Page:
The beauty of Provence is not just limited to the mainland, the surrounding islands also provides visitors with stunning architecture and outdoor fun. One island in particular that I enjoy visiting is the Ile de Bendor. It’s located just off of the coast of the village of Bandol. In fact, you get a really great view of it from anywhere along the coast of the village, and it is accessible by ferry in just 7 short minutes.
Getting to the Ile de Bendor
To get to the ferry you must first go to the port of Bandol. There you will find a large sign above the ferry indicating Ile de Bendor. For 2017, the prices for tickets are here . The hours of departure and return are here, and are situated on the right hand side of the PDF.
You may visit the island all year around, 7 days a week, but it actually doesn’t “come alive” until summer time, namely July and August when tourist season is at its peak.
I always visit in early spring and although the restaurants, cafes, hotels and little shops are closed, I still thoroughly enjoy myself. The weather is spectacular and there is hardly anyone else on the island which means I am free to roam around and feel like I owned the place. Depending on when you come, or what you fancy, the island is a great place to escape to for the day.
The history of the Ile de Bendor
The first account of the Ile de Bendor that I could find was when it was invaded by the Saracens, a name given to Muslims during the medieval period in Europe. At an unknown time after this, it became the property of someone called Count Robert (there are many and I have not been able to pinpoint exactly who he was), who, by lighting fires on the shore, caused boats to be stranded, which he then plundered.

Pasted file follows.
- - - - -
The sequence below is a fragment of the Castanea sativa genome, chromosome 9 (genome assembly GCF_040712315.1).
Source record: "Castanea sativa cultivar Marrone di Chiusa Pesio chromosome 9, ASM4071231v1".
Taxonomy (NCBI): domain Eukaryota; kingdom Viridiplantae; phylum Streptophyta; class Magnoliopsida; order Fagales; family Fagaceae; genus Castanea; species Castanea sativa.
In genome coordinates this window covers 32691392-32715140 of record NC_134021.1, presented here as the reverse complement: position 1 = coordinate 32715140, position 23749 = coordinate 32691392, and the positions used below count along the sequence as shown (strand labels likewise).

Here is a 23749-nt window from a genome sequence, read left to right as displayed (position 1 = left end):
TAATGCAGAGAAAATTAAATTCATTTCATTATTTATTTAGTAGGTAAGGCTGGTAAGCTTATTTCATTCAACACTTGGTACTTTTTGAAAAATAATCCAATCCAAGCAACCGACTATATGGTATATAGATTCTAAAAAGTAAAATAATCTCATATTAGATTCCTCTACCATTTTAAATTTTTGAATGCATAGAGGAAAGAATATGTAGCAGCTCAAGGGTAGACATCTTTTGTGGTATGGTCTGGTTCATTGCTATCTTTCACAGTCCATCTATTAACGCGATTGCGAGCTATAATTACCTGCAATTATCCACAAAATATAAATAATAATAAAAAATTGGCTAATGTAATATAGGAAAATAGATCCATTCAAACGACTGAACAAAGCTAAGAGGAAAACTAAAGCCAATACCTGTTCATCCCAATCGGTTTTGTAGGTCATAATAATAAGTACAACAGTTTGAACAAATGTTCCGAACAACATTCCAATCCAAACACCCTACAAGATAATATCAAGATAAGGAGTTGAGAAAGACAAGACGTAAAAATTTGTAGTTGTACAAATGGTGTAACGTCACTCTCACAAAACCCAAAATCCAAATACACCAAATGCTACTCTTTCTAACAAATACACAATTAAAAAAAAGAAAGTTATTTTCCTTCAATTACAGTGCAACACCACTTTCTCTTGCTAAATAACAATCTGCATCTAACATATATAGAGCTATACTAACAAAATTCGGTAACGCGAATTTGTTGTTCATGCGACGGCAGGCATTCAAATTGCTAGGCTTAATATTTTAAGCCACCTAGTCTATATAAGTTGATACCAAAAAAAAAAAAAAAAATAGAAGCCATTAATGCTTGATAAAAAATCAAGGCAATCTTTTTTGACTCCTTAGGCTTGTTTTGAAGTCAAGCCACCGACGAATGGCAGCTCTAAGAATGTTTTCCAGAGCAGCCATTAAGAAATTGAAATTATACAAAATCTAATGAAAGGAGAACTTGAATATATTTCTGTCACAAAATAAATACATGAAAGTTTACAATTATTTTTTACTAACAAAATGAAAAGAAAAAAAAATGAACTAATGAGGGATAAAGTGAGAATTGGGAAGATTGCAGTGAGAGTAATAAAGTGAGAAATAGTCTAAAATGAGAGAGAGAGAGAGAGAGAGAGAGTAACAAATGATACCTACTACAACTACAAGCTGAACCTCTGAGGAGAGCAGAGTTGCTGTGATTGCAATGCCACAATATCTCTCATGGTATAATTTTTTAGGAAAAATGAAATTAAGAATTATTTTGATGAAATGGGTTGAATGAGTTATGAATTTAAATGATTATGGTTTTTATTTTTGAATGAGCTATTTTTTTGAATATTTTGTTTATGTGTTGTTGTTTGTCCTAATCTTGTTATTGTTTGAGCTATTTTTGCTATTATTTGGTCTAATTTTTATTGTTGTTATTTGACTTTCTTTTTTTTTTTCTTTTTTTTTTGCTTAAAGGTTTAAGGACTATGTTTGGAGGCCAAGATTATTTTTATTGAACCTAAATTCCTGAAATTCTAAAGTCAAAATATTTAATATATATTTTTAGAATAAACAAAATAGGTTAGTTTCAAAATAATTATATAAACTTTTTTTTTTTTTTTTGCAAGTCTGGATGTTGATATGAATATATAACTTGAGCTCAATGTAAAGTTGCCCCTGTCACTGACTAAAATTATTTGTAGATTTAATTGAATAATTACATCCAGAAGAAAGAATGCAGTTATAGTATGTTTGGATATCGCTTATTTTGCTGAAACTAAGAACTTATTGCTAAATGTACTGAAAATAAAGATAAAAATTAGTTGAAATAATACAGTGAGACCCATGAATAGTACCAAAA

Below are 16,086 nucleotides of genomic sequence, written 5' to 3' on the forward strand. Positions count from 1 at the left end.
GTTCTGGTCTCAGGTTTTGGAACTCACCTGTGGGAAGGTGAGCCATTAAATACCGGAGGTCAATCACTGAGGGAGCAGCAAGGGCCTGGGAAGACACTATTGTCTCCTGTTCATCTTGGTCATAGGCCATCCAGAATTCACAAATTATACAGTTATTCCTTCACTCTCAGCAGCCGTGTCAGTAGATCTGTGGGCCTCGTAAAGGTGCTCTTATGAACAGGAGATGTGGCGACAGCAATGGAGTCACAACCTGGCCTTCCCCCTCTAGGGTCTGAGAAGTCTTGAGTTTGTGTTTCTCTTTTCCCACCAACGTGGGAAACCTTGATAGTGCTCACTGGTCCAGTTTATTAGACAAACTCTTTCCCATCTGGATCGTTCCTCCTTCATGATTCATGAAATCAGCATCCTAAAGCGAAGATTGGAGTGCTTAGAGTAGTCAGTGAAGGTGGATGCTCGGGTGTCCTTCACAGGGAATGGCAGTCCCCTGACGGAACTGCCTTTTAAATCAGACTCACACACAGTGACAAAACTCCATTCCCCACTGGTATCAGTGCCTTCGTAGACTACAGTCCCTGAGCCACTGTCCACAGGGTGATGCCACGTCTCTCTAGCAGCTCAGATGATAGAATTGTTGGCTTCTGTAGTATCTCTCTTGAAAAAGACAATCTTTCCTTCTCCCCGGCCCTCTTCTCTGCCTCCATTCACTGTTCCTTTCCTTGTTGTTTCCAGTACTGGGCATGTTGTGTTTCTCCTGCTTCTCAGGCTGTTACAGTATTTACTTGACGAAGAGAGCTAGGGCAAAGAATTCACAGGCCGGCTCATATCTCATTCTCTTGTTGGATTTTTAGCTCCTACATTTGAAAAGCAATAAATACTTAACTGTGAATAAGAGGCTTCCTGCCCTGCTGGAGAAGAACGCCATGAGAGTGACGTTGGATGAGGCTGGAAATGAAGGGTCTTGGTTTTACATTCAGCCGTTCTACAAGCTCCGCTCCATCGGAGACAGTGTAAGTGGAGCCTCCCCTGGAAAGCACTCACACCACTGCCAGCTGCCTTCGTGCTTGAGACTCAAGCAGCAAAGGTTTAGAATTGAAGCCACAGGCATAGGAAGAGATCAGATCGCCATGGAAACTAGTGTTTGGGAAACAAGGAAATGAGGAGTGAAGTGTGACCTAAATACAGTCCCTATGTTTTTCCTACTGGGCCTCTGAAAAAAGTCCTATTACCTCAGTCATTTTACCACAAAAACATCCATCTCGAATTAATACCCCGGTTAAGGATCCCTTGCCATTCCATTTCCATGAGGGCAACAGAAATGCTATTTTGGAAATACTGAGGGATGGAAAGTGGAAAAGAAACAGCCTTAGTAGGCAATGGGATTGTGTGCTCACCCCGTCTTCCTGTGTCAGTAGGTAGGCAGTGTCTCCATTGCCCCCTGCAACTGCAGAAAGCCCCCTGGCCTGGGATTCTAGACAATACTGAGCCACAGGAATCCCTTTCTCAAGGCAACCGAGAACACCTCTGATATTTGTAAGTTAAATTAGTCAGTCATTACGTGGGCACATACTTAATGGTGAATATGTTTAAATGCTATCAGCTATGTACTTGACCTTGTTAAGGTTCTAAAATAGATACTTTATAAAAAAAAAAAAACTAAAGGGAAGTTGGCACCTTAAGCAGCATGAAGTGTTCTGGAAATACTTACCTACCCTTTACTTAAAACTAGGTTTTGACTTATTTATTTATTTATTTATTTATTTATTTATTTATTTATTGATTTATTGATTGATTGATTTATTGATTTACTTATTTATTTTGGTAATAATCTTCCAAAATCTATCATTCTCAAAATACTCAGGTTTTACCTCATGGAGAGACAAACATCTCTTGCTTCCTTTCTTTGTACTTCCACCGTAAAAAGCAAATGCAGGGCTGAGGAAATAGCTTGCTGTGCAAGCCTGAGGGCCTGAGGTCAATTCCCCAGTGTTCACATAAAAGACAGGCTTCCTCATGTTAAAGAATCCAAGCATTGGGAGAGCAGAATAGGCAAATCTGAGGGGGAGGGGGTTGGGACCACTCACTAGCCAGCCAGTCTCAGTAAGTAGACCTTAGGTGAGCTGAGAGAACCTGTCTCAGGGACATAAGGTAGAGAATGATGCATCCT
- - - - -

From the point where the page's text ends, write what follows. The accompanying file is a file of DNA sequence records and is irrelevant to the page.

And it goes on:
Over the course of the centuries, the island was many times owned, inhabited and abandoned. It was finally purchased in 1950 by Paul Ricard, famously known for the creation of the Ricard pastis in 1932, an anise and licorice flavored aperitif that every French person knows (and probably drinks) as well as world renown in this genre of alcohol. Mr. Ricard was also famous for his love of nature and the arts. He was not only an inventor, but also a developer and humanist and wanted to share his passions with the world. When Mr. Ricard purchased the island, it was deserted and uninhabitable. He set about turning it into a habitable paradise with little, multicolored houses where he could invite friends and family to enjoy the quietness, develop and share their artistic talents, and relax surrounded by the turquoise waters of the Mediterranean.
During the 1960’s this transformed, 7 hectare, island paradise, became host to a number of artists from all realms of the artistic world including Dali, Fernandel, and Josephine Baker. There was even a zoo on the island, but it was closed for good in 1974.
Today, the island is owned by Paul’s son Patrick.
Visiting the Ile de Bendor during fall, winter, and early spring
Personally, I’m a nature sort of girl and I enjoy visiting the island during low time. My main objective is hiking around the trails in peace and quiet and being able to take photos without too many people photo-bombing the gorgeous scenery! Unfortunately, during my favorite time to go, nothing is open. I do, however, get to relax in a magnificent place and freely walk the gardens, the periphery of the island, and photograph the quaint, Provence-style buildings.